Besides a newfound appreciation for the senses of taste and smell, battling COVID-19 has given me increased gratitude for my body’s ability to heal. Like recovery from tick-borne illnesses, the process has not been linear. My fever went away and came back more times than I can count. I met the seventy-two hours fever-free” guideline for ending quarantine over and over again. Sometimes the fever would come back five days later. Sometimes seven. During one stretch, I went two and a half weeks without fever, only for it to return. As of this writing, I have been fever-free for three weeks, and truly feel that I am past that point of infection.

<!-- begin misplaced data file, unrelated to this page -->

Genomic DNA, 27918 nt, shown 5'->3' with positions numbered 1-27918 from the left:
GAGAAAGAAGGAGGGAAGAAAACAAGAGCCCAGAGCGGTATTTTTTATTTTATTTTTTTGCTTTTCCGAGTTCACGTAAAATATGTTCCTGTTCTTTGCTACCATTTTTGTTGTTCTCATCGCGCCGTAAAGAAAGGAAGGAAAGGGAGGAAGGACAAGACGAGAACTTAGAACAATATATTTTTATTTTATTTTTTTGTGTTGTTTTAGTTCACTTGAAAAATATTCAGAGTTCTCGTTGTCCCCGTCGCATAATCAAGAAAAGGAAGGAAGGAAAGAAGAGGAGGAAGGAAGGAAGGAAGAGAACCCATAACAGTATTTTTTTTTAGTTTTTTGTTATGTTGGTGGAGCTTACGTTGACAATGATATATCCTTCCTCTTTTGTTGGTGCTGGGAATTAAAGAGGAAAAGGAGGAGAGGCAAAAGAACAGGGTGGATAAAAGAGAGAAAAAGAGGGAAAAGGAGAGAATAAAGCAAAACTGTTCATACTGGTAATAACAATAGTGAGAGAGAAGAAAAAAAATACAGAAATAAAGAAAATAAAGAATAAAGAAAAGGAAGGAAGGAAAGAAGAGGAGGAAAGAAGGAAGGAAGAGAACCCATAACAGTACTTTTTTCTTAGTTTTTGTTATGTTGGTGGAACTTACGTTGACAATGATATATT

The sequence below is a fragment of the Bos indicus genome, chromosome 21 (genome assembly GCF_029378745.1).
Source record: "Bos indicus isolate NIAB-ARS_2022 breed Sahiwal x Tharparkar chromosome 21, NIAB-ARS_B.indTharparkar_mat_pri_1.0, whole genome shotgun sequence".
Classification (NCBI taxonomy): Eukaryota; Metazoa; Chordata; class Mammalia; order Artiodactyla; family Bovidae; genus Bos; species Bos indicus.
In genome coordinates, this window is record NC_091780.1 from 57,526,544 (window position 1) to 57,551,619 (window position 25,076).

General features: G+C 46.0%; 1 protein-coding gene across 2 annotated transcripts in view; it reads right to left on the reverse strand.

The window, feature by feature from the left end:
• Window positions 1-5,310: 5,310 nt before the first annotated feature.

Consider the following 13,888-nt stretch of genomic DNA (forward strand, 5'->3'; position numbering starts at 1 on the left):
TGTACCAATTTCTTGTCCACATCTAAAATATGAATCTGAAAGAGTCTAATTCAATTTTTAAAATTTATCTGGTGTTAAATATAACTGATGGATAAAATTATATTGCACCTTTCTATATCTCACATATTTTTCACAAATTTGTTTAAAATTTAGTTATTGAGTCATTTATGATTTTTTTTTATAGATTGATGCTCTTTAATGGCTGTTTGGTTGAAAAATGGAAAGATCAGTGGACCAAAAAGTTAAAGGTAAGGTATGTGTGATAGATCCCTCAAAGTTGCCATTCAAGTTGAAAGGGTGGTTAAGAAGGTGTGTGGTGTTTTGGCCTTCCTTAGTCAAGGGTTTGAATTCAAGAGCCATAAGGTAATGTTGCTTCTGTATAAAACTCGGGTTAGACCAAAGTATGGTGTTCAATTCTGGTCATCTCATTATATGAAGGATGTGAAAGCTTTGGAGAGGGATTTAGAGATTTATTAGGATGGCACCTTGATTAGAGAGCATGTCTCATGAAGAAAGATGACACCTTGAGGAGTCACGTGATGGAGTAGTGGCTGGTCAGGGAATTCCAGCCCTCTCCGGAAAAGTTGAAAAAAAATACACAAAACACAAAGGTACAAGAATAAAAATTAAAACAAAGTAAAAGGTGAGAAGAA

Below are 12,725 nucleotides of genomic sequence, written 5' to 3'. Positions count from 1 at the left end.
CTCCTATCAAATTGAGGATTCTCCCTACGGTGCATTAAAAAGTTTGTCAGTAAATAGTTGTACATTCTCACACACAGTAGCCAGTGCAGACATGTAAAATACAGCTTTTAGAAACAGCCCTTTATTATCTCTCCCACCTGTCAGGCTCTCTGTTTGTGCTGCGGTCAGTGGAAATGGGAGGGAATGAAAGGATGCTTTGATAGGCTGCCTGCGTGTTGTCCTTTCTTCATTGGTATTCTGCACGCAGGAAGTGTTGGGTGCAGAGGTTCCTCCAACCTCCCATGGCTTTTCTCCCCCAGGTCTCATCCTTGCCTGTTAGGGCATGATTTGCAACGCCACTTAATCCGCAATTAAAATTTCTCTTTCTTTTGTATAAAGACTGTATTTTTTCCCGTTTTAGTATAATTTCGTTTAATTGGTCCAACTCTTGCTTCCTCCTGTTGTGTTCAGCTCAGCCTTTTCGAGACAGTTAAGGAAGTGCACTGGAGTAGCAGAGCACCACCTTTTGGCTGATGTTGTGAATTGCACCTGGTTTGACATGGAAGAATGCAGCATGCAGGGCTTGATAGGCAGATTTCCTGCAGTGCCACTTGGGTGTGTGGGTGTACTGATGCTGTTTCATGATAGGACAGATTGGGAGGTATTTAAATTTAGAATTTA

In fact, my doctor thinks I am past active infection entirely, and will soon run an antibody test and other biomarker tests to support that supposition. Clinically, the only symptom that lingers is the cough, which is improving slowly. I still get short of breath after exertion, and unloading the dishwasher or talking for an hour can leave me winded. However, my chest x-ray was clear, so my doctor feels I am dealing with residual lung inflammation, likely worsened by the inflammation already present in my body as a result of Lyme disease. Thanks to supplements that target this inflammation, as well as a continued anti-inflammatory diet, occasional use of an inhaler, and lots of tea with honey, the cough has become less frequent and shallower. In the time it’s taken me to write this post, I haven’t coughed once.